of the sun and moon on water of the earth is called the 'tide'.
Tidal energy can furnish a significant portion of all such energies which are
renewable in nature. The large scale up and down movement of sea water
represents an unlimited source of energy. If some part of this vast energy can be
converted into electrical energy, it would be an important source of hydropower.
44. Components of Tidal Power Plants
Power house: the turbines, electrical generator and other
auxiliary equipments are the main component of a power
Dam or Barrage: The function of dam to form a barrier
between the sea and basin or between one basin and the
other in case of multiple basins.
Sluice ways: the sluice ways are used either to fill the basin
during the high tide or empty the basin during the low tide ,
as per operational requirement. These are gate controlled
45. CLASSIFICATION OF TIDAL POWER PLANTS
1. Single basin arrangement
(i)Single ebb-cycle system
(ii) Single tide-cycle system
(iii) Double cycle system.
2. Double basin arrangement.
48. iii) Double cycle system:
In double cycle system the turbine is used to operate continuously irrespective of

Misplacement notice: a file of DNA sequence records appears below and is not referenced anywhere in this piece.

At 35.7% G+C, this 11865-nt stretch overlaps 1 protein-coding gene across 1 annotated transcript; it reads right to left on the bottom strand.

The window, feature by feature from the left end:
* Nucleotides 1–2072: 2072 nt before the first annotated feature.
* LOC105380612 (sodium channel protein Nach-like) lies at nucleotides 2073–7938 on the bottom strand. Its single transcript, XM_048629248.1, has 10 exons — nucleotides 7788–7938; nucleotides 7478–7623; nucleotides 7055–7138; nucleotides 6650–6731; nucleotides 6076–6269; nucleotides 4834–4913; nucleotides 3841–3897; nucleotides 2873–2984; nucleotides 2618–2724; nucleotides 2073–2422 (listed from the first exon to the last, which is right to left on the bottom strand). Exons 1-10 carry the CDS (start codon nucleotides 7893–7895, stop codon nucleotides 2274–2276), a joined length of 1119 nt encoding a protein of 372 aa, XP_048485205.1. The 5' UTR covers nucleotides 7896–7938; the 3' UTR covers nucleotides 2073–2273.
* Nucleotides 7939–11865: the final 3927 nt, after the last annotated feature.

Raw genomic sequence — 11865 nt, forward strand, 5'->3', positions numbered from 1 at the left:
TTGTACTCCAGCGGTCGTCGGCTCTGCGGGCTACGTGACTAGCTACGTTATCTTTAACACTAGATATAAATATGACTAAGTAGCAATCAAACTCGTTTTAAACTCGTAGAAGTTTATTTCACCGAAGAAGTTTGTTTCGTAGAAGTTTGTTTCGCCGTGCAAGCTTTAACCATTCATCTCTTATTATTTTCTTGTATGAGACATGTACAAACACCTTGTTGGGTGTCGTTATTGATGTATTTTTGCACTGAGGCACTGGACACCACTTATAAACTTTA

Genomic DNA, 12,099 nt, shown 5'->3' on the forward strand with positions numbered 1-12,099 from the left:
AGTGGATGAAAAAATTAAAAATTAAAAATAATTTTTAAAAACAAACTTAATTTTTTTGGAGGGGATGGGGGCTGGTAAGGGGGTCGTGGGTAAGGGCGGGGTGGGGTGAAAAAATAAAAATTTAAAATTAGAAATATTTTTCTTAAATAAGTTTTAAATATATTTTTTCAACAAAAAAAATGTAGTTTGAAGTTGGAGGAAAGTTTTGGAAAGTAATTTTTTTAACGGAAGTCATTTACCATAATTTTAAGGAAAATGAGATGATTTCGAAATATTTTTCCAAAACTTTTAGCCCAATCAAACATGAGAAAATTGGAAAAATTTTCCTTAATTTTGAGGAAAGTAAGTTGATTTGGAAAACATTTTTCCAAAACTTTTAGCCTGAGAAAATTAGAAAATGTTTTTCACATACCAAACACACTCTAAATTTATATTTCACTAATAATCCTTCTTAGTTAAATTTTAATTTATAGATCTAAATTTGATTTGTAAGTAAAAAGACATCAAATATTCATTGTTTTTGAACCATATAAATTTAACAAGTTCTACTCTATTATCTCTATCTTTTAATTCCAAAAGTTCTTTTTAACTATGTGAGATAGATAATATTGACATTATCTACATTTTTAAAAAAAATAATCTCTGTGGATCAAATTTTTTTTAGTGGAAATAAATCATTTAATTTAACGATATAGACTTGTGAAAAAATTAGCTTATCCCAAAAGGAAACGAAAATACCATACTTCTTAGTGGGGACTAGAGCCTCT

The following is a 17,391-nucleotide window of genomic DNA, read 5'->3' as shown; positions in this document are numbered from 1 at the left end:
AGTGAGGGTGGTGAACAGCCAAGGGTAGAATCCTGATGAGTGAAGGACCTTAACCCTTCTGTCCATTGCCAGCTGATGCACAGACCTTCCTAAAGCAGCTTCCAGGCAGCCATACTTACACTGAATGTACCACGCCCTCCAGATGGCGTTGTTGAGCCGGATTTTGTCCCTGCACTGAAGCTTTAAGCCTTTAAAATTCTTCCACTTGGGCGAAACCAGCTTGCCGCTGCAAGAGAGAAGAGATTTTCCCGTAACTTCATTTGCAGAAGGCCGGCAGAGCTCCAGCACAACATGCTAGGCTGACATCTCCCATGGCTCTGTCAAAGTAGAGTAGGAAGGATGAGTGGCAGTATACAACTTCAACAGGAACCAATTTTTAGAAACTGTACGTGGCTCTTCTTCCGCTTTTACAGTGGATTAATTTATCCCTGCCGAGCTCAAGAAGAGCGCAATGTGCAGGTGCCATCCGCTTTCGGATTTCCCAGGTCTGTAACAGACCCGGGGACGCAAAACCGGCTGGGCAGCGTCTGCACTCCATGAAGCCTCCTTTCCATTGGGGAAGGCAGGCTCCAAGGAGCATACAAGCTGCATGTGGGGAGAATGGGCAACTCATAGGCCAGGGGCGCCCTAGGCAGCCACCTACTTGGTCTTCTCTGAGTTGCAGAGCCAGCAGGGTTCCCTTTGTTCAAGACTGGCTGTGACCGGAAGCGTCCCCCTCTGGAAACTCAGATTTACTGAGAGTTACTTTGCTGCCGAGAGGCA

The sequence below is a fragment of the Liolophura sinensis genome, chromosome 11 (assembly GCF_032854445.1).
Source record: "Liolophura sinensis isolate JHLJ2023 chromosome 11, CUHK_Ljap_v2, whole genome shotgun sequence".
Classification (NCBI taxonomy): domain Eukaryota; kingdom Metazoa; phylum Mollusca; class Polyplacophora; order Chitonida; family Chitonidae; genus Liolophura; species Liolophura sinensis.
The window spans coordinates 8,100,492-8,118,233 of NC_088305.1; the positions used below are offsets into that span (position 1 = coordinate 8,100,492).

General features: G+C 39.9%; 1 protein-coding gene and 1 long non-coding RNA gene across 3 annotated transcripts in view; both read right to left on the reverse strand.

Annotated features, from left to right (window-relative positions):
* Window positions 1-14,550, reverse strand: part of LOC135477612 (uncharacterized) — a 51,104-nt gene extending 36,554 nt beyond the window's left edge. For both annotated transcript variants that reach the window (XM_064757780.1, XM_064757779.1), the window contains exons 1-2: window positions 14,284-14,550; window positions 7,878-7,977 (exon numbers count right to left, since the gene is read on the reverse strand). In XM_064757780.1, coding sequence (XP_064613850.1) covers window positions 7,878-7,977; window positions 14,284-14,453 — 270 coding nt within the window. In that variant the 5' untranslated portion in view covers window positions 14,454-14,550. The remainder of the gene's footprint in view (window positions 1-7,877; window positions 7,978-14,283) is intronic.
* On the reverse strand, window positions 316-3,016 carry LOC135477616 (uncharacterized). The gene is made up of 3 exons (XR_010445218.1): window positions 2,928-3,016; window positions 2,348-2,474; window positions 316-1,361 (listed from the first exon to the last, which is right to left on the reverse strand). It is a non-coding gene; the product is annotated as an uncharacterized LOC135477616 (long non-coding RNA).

the tides the turbine is rotate in clockwise and anticlockwise direction.
During the high tide water will allowed to flow to the barrage through turbine. At
the end of the high tide or at the beginning of the low tide water flows back to the
sea through turbine, during the backflow of water turbine rotates in opposite
direction, hence power can be generated in both the tides.
In this system the sluice ways are not present.
50. Advantages of tidal energy:
1. Tidal power is completely independent of the precipitation (rain) and its
uncertainty, besides being inexhaustible.
2. Large area of valuable land is not required.
3. When a tidal power plant works in combination with thermal or hydro-electric
system, peak power demand can be effectively met with.
4. Tidal power generation is free from pollution.
51. Limitations of tidal energy:
1. Due to variation in tidal range the output is not uniform.
2. Since the turbines have to work on a wide range of head variation (due to variable tide range) the
plant efficiency is affected.
3. There is a fear of machinery being corroded due to corrosive sea water.
4. It is difficult to carry out construction in sea.